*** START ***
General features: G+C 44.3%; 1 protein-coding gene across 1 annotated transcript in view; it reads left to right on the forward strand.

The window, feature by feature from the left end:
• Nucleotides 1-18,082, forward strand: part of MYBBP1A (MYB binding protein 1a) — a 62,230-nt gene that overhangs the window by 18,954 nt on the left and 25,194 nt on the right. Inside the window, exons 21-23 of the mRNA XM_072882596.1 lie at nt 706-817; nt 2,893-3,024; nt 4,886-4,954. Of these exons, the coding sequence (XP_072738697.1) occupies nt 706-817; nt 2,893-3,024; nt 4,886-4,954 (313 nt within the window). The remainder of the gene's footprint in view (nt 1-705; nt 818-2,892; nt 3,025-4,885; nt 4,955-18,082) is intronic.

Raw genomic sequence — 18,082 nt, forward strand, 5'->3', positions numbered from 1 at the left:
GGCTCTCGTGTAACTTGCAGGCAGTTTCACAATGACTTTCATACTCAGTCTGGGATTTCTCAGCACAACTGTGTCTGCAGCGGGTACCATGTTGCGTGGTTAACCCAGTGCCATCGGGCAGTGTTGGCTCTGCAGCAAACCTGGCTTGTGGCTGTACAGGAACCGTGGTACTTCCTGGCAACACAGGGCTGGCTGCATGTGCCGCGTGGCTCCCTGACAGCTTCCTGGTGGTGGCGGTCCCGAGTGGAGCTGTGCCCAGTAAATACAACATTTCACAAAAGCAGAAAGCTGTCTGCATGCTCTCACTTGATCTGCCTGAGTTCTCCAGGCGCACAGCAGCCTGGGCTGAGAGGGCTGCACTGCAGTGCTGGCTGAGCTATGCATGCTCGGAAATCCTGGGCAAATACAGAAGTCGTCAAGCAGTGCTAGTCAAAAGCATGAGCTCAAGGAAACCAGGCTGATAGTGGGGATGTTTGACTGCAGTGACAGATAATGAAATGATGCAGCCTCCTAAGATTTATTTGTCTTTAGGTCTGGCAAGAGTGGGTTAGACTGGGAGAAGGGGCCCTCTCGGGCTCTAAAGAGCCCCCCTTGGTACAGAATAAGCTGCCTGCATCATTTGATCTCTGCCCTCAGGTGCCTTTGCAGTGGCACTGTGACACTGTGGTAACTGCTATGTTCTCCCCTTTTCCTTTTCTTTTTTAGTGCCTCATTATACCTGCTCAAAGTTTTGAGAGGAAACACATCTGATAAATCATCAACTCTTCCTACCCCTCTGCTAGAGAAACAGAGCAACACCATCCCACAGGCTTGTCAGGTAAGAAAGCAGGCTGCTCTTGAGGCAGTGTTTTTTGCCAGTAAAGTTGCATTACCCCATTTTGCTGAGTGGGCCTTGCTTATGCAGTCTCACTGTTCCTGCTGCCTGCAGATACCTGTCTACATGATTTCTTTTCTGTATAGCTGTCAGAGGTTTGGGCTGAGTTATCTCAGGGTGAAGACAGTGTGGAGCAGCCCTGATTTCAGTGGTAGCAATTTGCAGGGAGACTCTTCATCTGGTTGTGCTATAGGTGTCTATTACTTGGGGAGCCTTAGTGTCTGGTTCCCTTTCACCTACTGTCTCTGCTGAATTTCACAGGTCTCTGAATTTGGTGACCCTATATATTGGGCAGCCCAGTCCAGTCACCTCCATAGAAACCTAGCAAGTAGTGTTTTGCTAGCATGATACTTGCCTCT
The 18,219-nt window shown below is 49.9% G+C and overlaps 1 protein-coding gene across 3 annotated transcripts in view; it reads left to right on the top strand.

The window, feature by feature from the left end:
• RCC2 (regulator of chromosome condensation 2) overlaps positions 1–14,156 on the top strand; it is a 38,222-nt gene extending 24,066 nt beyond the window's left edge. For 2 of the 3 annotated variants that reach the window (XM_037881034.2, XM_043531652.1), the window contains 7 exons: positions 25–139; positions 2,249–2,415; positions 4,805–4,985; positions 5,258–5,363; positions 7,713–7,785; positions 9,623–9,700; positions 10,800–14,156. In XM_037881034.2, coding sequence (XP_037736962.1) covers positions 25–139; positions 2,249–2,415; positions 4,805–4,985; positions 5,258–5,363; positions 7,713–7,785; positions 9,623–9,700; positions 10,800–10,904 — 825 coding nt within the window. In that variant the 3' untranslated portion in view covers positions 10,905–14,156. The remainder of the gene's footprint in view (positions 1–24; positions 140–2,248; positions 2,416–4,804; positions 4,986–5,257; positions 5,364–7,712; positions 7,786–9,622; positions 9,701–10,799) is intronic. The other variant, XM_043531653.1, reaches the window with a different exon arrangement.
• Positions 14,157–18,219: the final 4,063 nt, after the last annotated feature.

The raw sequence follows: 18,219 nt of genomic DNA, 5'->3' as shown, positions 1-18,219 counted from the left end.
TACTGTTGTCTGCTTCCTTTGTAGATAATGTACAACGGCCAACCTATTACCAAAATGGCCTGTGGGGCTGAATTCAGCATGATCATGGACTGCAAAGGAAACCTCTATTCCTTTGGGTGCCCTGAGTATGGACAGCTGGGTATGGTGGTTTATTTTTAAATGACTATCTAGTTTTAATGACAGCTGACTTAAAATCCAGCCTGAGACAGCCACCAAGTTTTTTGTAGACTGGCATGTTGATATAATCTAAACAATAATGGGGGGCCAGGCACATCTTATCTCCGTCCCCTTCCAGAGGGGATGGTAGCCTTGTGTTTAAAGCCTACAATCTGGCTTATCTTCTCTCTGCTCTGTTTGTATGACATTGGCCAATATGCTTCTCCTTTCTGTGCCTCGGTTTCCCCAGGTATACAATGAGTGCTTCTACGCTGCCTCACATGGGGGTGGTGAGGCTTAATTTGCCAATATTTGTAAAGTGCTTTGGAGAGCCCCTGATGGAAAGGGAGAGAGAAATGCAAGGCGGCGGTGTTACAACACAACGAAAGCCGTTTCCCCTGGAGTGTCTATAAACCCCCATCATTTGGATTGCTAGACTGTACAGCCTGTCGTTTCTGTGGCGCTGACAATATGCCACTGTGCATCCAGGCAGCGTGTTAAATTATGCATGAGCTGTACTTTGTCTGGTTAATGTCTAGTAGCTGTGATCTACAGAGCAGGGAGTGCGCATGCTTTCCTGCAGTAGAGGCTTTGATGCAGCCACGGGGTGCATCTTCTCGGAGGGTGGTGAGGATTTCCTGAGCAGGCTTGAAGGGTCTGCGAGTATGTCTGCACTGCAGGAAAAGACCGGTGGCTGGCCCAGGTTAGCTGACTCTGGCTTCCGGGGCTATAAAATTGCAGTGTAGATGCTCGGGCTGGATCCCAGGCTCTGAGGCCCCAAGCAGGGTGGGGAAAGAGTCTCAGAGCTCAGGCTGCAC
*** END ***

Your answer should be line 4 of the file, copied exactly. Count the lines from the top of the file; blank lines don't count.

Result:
Raw genomic sequence — 18,082 nt, forward strand, 5'->3', positions numbered from 1 at the left: